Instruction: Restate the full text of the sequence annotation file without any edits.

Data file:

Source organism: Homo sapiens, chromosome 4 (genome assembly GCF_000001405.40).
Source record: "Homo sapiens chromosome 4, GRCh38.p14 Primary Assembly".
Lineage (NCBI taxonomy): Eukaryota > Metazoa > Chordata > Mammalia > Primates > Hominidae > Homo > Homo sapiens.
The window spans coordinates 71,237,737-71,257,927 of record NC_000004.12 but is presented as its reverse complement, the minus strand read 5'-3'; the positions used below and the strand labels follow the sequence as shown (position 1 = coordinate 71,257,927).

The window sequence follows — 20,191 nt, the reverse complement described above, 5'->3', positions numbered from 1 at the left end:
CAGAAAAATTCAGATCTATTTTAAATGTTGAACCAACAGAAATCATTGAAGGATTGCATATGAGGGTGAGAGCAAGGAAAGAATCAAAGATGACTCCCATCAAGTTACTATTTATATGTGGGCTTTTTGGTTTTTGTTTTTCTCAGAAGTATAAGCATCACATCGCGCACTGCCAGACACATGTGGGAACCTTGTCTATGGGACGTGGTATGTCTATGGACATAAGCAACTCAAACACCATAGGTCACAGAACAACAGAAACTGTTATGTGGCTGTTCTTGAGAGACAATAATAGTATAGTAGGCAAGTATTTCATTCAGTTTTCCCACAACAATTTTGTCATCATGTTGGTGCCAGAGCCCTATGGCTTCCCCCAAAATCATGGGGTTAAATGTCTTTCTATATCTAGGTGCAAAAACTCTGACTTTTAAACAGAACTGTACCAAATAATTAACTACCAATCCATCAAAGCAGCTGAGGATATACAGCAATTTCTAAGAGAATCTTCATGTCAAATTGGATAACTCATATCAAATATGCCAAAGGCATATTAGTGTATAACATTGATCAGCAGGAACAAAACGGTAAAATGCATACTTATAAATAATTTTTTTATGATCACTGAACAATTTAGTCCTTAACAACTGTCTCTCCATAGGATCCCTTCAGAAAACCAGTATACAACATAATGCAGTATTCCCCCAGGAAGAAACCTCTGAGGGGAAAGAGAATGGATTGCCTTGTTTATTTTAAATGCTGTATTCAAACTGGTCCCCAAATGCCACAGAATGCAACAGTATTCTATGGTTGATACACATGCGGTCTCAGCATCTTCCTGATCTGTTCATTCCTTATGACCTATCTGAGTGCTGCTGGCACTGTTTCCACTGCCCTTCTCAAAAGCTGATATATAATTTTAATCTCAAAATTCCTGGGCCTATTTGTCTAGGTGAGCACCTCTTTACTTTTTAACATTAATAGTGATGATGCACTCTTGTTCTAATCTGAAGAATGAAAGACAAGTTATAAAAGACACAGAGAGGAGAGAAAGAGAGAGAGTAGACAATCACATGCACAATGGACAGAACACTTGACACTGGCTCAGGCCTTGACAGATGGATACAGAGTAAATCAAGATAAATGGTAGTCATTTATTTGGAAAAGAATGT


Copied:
Source organism: Homo sapiens, chromosome 4 (genome assembly GCF_000001405.40).
Source record: "Homo sapiens chromosome 4, GRCh38.p14 Primary Assembly".
Lineage (NCBI taxonomy): Eukaryota > Metazoa > Chordata > Mammalia > Primates > Hominidae > Homo > Homo sapiens.
The window spans coordinates 71,237,737-71,257,927 of record NC_000004.12 but is presented as its reverse complement, the minus strand read 5'-3'; the positions used below and the strand labels follow the sequence as shown (position 1 = coordinate 71,257,927).

The window sequence follows — 20,191 nt, the reverse complement described above, 5'->3', positions numbered from 1 at the left end:
CAGAAAAATTCAGATCTATTTTAAATGTTGAACCAACAGAAATCATTGAAGGATTGCATATGAGGGTGAGAGCAAGGAAAGAATCAAAGATGACTCCCATCAAGTTACTATTTATATGTGGGCTTTTTGGTTTTTGTTTTTCTCAGAAGTATAAGCATCACATCGCGCACTGCCAGACACATGTGGGAACCTTGTCTATGGGACGTGGTATGTCTATGGACATAAGCAACTCAAACACCATAGGTCACAGAACAACAGAAACTGTTATGTGGCTGTTCTTGAGAGACAATAATAGTATAGTAGGCAAGTATTTCATTCAGTTTTCCCACAACAATTTTGTCATCATGTTGGTGCCAGAGCCCTATGGCTTCCCCCAAAATCATGGGGTTAAATGTCTTTCTATATCTAGGTGCAAAAACTCTGACTTTTAAACAGAACTGTACCAAATAATTAACTACCAATCCATCAAAGCAGCTGAGGATATACAGCAATTTCTAAGAGAATCTTCATGTCAAATTGGATAACTCATATCAAATATGCCAAAGGCATATTAGTGTATAACATTGATCAGCAGGAACAAAACGGTAAAATGCATACTTATAAATAATTTTTTTATGATCACTGAACAATTTAGTCCTTAACAACTGTCTCTCCATAGGATCCCTTCAGAAAACCAGTATACAACATAATGCAGTATTCCCCCAGGAAGAAACCTCTGAGGGGAAAGAGAATGGATTGCCTTGTTTATTTTAAATGCTGTATTCAAACTGGTCCCCAAATGCCACAGAATGCAACAGTATTCTATGGTTGATACACATGCGGTCTCAGCATCTTCCTGATCTGTTCATTCCTTATGACCTATCTGAGTGCTGCTGGCACTGTTTCCACTGCCCTTCTCAAAAGCTGATATATAATTTTAATCTCAAAATTCCTGGGCCTATTTGTCTAGGTGAGCACCTCTTTACTTTTTAACATTAATAGTGATGATGCACTCTTGTTCTAATCTGAAGAATGAAAGACAAGTTATAAAAGACACAGAGAGGAGAGAAAGAGAGAGAGTAGACAATCACATGCACAATGGACAGAACACTTGACACTGGCTCAGGCCTTGACAGATGGATACAGAGTAAATCAAGATAAATGGTAGTCATTTATTTGGAAAAGAATGT